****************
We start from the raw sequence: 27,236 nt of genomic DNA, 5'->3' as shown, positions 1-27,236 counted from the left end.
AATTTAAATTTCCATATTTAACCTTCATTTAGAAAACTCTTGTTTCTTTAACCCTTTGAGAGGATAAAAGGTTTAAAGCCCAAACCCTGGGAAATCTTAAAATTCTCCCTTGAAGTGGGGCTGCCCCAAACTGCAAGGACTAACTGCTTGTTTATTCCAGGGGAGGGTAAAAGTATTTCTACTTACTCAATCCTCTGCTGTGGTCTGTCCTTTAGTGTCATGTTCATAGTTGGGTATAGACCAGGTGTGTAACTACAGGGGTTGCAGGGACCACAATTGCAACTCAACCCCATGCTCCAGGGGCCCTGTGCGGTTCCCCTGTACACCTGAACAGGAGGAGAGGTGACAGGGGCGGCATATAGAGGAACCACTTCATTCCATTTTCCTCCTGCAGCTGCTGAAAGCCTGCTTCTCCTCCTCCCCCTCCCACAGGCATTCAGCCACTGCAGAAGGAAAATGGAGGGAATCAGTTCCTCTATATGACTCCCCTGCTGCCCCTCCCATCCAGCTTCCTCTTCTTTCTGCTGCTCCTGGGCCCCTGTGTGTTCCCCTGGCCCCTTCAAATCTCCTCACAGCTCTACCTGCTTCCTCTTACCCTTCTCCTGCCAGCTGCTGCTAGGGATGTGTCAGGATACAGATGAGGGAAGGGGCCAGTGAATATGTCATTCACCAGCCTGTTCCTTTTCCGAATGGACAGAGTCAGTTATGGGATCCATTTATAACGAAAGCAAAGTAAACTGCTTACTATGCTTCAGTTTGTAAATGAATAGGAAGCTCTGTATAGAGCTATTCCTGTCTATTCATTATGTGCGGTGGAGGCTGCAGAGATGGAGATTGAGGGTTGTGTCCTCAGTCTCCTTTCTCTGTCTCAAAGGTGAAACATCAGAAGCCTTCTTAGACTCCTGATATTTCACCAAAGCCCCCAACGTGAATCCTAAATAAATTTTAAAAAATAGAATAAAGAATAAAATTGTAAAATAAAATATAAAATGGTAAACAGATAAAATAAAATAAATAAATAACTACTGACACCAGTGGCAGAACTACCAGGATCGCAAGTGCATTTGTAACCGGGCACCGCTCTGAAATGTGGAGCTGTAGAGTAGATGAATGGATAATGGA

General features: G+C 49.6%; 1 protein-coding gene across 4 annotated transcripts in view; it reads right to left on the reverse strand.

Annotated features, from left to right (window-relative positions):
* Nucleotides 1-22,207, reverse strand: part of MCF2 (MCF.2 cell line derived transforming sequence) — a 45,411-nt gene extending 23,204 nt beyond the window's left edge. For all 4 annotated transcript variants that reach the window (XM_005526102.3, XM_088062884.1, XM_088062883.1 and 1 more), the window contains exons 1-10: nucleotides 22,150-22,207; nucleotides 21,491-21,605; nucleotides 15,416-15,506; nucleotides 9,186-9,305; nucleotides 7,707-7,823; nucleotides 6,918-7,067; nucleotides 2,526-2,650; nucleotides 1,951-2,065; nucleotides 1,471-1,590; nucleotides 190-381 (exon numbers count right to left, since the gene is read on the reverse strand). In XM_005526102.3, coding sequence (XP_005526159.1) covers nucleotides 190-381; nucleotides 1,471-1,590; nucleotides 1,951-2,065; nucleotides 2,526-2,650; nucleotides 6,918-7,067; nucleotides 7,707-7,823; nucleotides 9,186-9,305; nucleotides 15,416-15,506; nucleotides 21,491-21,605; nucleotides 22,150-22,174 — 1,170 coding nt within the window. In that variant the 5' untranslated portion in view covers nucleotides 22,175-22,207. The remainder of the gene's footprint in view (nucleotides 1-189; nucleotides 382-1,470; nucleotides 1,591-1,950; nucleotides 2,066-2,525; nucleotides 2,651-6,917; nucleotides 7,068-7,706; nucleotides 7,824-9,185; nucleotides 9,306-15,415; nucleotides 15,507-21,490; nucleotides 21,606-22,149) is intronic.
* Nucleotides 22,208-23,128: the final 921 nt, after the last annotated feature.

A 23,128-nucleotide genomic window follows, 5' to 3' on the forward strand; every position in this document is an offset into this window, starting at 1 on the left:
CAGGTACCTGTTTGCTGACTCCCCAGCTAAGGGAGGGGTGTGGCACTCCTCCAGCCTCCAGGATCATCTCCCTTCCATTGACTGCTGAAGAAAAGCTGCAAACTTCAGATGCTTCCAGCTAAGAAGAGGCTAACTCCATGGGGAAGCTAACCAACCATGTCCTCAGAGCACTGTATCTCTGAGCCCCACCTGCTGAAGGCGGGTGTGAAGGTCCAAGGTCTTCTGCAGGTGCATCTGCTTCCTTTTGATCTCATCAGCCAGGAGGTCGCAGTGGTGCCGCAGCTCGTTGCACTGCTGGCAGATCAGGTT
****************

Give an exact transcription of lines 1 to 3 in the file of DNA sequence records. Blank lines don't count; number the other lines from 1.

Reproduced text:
We start from the raw sequence: 27,236 nt of genomic DNA, 5'->3' as shown, positions 1-27,236 counted from the left end.
AATTTAAATTTCCATATTTAACCTTCATTTAGAAAACTCTTGTTTCTTTAACCCTTTGAGAGGATAAAAGGTTTAAAGCCCAAACCCTGGGAAATCTTAAAATTCTCCCTTGAAGTGGGGCTGCCCCAAACTGCAAGGACTAACTGCTTGTTTATTCCAGGGGAGGGTAAAAGTATTTCTACTTACTCAATCCTCTGCTGTGGTCTGTCCTTTAGTGTCATGTTCATAGTTGGGTATAGACCAGGTGTGTAACTACAGGGGTTGCAGGGACCACAATTGCAACTCAACCCCATGCTCCAGGGGCCCTGTGCGGTTCCCCTGTACACCTGAACAGGAGGAGAGGTGACAGGGGCGGCATATAGAGGAACCACTTCATTCCATTTTCCTCCTGCAGCTGCTGAAAGCCTGCTTCTCCTCCTCCCCCTCCCACAGGCATTCAGCCACTGCAGAAGGAAAATGGAGGGAATCAGTTCCTCTATATGACTCCCCTGCTGCCCCTCCCATCCAGCTTCCTCTTCTTTCTGCTGCTCCTGGGCCCCTGTGTGTTCCCCTGGCCCCTTCAAATCTCCTCACAGCTCTACCTGCTTCCTCTTACCCTTCTCCTGCCAGCTGCTGCTAGGGATGTGTCAGGATACAGATGAGGGAAGGGGCCAGTGAATATGTCATTCACCAGCCTGTTCCTTTTCCGAATGGACAGAGTCAGTTATGGGATCCATTTATAACGAAAGCAAAGTAAACTGCTTACTATGCTTCAGTTTGTAAATGAATAGGAAGCTCTGTATAGAGCTATTCCTGTCTATTCATTATGTGCGGTGGAGGCTGCAGAGATGGAGATTGAGGGTTGTGTCCTCAGTCTCCTTTCTCTGTCTCAAAGGTGAAACATCAGAAGCCTTCTTAGACTCCTGATATTTCACCAAAGCCCCCAACGTGAATCCTAAATAAATTTTAAAAAATAGAATAAAGAATAAAATTGTAAAATAAAATATAAAATGGTAAACAGATAAAATAAAATAAATAAATAACTACTGACACCAGTGGCAGAACTACCAGGATCGCAAGTGCATTTGTAACCGGGCACCGCTCTGAAATGTGGAGCTGTAGAGTAGATGAATGGATAATGGA

General features: G+C 49.6%; 1 protein-coding gene across 4 annotated transcripts in view; it reads right to left on the reverse strand.